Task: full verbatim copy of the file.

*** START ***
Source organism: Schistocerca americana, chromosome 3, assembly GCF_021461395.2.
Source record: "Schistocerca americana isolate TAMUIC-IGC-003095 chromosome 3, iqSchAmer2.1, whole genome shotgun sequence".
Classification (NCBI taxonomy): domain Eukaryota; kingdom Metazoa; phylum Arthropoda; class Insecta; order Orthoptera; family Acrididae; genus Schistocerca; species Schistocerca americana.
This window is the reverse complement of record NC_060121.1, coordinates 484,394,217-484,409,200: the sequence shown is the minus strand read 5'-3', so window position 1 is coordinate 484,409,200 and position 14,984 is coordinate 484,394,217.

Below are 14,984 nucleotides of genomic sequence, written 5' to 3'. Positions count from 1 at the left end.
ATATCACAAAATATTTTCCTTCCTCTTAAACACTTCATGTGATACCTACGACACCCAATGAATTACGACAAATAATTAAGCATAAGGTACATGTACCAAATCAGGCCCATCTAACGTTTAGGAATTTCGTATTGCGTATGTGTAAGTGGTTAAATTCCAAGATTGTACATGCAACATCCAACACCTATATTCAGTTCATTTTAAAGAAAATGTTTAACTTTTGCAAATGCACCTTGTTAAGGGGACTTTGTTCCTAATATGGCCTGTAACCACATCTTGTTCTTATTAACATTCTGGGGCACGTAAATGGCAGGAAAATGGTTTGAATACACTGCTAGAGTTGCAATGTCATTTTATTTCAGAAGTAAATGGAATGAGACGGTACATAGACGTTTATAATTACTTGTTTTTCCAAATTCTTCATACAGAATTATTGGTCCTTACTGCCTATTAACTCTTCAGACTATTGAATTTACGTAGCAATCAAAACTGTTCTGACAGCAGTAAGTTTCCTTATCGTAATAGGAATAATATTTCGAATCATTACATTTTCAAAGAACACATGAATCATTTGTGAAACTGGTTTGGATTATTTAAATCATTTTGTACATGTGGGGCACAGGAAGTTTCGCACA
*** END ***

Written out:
Source organism: Schistocerca americana, chromosome 3, assembly GCF_021461395.2.
Source record: "Schistocerca americana isolate TAMUIC-IGC-003095 chromosome 3, iqSchAmer2.1, whole genome shotgun sequence".
Classification (NCBI taxonomy): domain Eukaryota; kingdom Metazoa; phylum Arthropoda; class Insecta; order Orthoptera; family Acrididae; genus Schistocerca; species Schistocerca americana.
This window is the reverse complement of record NC_060121.1, coordinates 484,394,217-484,409,200: the sequence shown is the minus strand read 5'-3', so window position 1 is coordinate 484,409,200 and position 14,984 is coordinate 484,394,217.

Below are 14,984 nucleotides of genomic sequence, written 5' to 3'. Positions count from 1 at the left end.
ATATCACAAAATATTTTCCTTCCTCTTAAACACTTCATGTGATACCTACGACACCCAATGAATTACGACAAATAATTAAGCATAAGGTACATGTACCAAATCAGGCCCATCTAACGTTTAGGAATTTCGTATTGCGTATGTGTAAGTGGTTAAATTCCAAGATTGTACATGCAACATCCAACACCTATATTCAGTTCATTTTAAAGAAAATGTTTAACTTTTGCAAATGCACCTTGTTAAGGGGACTTTGTTCCTAATATGGCCTGTAACCACATCTTGTTCTTATTAACATTCTGGGGCACGTAAATGGCAGGAAAATGGTTTGAATACACTGCTAGAGTTGCAATGTCATTTTATTTCAGAAGTAAATGGAATGAGACGGTACATAGACGTTTATAATTACTTGTTTTTCCAAATTCTTCATACAGAATTATTGGTCCTTACTGCCTATTAACTCTTCAGACTATTGAATTTACGTAGCAATCAAAACTGTTCTGACAGCAGTAAGTTTCCTTATCGTAATAGGAATAATATTTCGAATCATTACATTTTCAAAGAACACATGAATCATTTGTGAAACTGGTTTGGATTATTTAAATCATTTTGTACATGTGGGGCACAGGAAGTTTCGCACA